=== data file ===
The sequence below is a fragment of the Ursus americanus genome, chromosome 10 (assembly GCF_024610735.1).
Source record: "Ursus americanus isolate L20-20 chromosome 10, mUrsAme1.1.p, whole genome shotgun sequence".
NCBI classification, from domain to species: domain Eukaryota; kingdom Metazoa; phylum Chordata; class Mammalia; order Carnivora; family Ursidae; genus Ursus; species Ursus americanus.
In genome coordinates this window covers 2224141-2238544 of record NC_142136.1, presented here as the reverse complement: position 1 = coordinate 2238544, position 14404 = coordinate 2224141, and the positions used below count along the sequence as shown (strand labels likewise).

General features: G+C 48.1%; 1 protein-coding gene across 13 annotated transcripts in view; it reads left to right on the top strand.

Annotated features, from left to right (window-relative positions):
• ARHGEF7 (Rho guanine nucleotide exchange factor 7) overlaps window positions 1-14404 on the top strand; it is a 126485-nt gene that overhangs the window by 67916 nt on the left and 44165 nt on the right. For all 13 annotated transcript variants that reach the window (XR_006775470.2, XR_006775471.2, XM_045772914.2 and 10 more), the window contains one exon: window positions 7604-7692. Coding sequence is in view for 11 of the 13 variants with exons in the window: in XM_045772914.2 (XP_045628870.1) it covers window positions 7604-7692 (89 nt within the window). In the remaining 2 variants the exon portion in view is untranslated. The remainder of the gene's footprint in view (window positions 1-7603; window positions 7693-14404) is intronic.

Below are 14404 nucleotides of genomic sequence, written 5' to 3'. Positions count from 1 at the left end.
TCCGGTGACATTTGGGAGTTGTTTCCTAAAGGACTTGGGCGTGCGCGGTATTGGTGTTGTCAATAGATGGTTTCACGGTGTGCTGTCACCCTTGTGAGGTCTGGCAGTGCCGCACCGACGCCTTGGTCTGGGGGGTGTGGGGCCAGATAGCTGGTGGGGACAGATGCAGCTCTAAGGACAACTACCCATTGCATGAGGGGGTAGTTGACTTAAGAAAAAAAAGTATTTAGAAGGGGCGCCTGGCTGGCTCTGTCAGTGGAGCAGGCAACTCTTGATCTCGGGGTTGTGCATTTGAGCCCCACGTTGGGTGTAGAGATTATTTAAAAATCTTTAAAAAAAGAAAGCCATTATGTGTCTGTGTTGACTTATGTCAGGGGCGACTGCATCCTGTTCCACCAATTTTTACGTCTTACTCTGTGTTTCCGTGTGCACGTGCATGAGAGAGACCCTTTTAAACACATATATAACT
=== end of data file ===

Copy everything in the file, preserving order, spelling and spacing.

The sequence below is a fragment of the Ursus americanus genome, chromosome 10 (assembly GCF_024610735.1).
Source record: "Ursus americanus isolate L20-20 chromosome 10, mUrsAme1.1.p, whole genome shotgun sequence".
NCBI classification, from domain to species: domain Eukaryota; kingdom Metazoa; phylum Chordata; class Mammalia; order Carnivora; family Ursidae; genus Ursus; species Ursus americanus.
In genome coordinates this window covers 2224141-2238544 of record NC_142136.1, presented here as the reverse complement: position 1 = coordinate 2238544, position 14404 = coordinate 2224141, and the positions used below count along the sequence as shown (strand labels likewise).

General features: G+C 48.1%; 1 protein-coding gene across 13 annotated transcripts in view; it reads left to right on the top strand.

Annotated features, from left to right (window-relative positions):
• ARHGEF7 (Rho guanine nucleotide exchange factor 7) overlaps window positions 1-14404 on the top strand; it is a 126485-nt gene that overhangs the window by 67916 nt on the left and 44165 nt on the right. For all 13 annotated transcript variants that reach the window (XR_006775470.2, XR_006775471.2, XM_045772914.2 and 10 more), the window contains one exon: window positions 7604-7692. Coding sequence is in view for 11 of the 13 variants with exons in the window: in XM_045772914.2 (XP_045628870.1) it covers window positions 7604-7692 (89 nt within the window). In the remaining 2 variants the exon portion in view is untranslated. The remainder of the gene's footprint in view (window positions 1-7603; window positions 7693-14404) is intronic.

Below are 14404 nucleotides of genomic sequence, written 5' to 3'. Positions count from 1 at the left end.
TCCGGTGACATTTGGGAGTTGTTTCCTAAAGGACTTGGGCGTGCGCGGTATTGGTGTTGTCAATAGATGGTTTCACGGTGTGCTGTCACCCTTGTGAGGTCTGGCAGTGCCGCACCGACGCCTTGGTCTGGGGGGTGTGGGGCCAGATAGCTGGTGGGGACAGATGCAGCTCTAAGGACAACTACCCATTGCATGAGGGGGTAGTTGACTTAAGAAAAAAAAGTATTTAGAAGGGGCGCCTGGCTGGCTCTGTCAGTGGAGCAGGCAACTCTTGATCTCGGGGTTGTGCATTTGAGCCCCACGTTGGGTGTAGAGATTATTTAAAAATCTTTAAAAAAAGAAAGCCATTATGTGTCTGTGTTGACTTATGTCAGGGGCGACTGCATCCTGTTCCACCAATTTTTACGTCTTACTCTGTGTTTCCGTGTGCACGTGCATGAGAGAGACCCTTTTAAACACATATATAACT